Joe Garratt is the latest Love Islander to find himself accused of gaslighting - but should we be more careful with the way we handle these discussions, asks Moya Lothian-McLean?
Last summer Love Island went stratospheric. Although dedicated Island scholars would probably finger the 2017 crop of young wannabe Romeos and Juliets as the moment the show tipped from ‘just another reality TV programme’ into ‘cultural phenomenon’, it was the following year that saw it become the kind of show even politicians would cite in a bid to seem relatable.
Love Island was the most tweeted about show of 2018 and its final episode – which saw Dani Dyer and Jack Fincham crowned winners – recorded ITV 2’s highest ever ratings, with over 3.6 million viewers tuning in.
Combined with the World Cup and what felt like eight weeks of glorious, uninterrupted sunshine, Love Island became baked into the mythology of summer 2018, a unifier that brought individuals from wildly disparate social groups together at 9pm to shout at sunburned 21-year-olds on the TV every night.
With all this extra attention came increased analysis. Love Island has become a sure-fire conversation starter, the pop culture prism through which discussions around topics like emotional abuse, sexual double standards and racial prejudice in dating have reached an audience who otherwise may have been unlikely to engage in such weighty discourse.
Gaslighting, for example, a somewhat obscure psychological term that describes a particular sort of emotional manipulation, is now a commonly cited phrase – and Google searches for ‘gaslighting’ first spiked after contestant Adam Collard was accused of the behaviour last June by Woman’s Aid.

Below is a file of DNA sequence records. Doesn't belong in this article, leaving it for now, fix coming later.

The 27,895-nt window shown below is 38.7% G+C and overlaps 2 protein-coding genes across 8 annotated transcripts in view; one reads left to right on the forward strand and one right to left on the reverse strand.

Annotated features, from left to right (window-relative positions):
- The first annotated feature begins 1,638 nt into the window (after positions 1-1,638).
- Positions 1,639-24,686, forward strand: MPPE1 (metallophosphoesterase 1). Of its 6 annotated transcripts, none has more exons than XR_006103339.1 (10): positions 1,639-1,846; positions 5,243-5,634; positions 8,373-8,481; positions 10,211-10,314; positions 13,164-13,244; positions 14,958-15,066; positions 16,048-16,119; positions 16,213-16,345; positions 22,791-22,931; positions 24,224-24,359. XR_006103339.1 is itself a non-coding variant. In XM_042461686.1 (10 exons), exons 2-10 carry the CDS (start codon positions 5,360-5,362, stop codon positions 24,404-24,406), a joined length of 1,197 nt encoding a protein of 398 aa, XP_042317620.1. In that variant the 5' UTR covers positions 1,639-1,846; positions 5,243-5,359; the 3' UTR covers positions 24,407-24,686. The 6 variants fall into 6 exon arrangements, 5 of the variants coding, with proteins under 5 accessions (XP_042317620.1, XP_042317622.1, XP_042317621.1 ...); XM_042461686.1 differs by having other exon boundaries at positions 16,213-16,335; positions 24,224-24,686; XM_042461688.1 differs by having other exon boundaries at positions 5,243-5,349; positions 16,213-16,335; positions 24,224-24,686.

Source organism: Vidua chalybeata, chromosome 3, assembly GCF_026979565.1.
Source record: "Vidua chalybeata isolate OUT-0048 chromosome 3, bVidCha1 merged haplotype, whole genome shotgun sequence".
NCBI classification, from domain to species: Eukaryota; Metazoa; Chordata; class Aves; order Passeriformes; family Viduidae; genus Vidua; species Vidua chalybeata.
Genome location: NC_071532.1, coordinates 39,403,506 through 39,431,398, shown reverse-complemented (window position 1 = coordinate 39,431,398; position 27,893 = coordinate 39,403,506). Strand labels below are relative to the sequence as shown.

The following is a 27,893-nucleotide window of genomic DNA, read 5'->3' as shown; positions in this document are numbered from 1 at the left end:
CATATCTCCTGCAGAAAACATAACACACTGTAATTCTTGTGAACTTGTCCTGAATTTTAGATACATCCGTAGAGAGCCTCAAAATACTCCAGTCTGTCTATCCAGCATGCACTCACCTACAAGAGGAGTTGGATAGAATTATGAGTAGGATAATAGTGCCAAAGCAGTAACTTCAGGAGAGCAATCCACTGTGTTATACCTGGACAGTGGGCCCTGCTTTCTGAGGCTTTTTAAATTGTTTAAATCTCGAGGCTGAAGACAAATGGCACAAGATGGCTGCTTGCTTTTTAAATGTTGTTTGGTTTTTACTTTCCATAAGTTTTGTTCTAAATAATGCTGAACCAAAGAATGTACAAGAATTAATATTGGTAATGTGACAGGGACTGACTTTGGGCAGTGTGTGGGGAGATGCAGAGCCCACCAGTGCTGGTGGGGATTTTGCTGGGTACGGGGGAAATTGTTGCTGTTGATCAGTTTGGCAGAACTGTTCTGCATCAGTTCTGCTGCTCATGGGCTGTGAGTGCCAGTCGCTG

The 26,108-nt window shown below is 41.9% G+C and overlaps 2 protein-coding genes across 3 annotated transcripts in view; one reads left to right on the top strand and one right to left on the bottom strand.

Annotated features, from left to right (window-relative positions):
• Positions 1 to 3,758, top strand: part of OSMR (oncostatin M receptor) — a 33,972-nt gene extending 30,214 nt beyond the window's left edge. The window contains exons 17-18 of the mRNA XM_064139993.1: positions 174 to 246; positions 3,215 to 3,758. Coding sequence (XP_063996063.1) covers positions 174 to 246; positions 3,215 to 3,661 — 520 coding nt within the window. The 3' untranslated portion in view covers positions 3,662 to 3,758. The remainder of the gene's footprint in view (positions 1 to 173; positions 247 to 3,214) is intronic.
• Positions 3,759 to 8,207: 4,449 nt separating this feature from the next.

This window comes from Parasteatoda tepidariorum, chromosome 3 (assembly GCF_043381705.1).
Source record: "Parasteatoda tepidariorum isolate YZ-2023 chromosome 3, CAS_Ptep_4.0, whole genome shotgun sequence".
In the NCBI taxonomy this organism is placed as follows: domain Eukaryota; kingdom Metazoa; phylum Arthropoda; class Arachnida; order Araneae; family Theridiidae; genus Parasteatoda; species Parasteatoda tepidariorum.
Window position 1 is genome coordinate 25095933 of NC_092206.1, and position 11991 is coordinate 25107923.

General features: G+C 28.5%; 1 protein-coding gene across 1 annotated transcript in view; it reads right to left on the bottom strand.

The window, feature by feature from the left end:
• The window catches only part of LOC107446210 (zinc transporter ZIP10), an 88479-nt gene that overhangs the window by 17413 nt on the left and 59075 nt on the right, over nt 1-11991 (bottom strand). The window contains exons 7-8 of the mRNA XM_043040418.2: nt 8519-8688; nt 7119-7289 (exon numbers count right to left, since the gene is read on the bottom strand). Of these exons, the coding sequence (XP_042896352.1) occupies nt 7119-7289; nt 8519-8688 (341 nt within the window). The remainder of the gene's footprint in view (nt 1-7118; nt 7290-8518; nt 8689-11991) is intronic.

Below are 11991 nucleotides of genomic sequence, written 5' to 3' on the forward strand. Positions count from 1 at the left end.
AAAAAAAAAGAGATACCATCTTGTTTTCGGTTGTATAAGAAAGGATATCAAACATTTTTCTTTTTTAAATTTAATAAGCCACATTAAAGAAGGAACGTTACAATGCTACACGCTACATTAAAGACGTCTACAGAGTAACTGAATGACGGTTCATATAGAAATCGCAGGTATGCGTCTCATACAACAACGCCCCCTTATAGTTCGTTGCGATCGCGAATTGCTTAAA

Joe and Lucie
Fast-forward to 2019, and a new generation of contestants hoping to find love are now into week three of the competition. Before this year’s crop had even spent their first full night in the villa, conversations online sparked heated debates about fatphobia and the comparison of black contestants.
But most recently, people have been falling over themselves to discuss the dynamic between Joe ‘The Sandwich Man’ Garratt and his Cornish surfer partner, Lucie.
For context; the climax of week two saw Joe pull Lucie aside to discuss her friendship with fellow contestant Tommy Fury.
“The whole thing with Tommy, I’m not happy with it, it is strange […] on the outside world I would find it disrespectful,” he told Lucie.
“You were with him for a good hour. You know I like you so much but I do doubt things at times,” he continued, before requesting Lucie stopped spending so much time with Tommy and instead tried ‘harder’ to join in with the other girls.
For her part, Lucie insisted her friendship with Tommy was nothing more than that and fled, crying after telling Joe he couldn’t “make her do the things he wanted her to do if it’s not [her]”.
Joe, unsatisfied by the encounter, took to the Beach Hut to double down on his desire for Lucie to ‘change’. “I need her to understand where I’m coming from and hopefully adapt to the situation,” he said.
And so the wheel of blame started to spin once again, this time with Joe’s ‘possessive’ behaviour in its sights.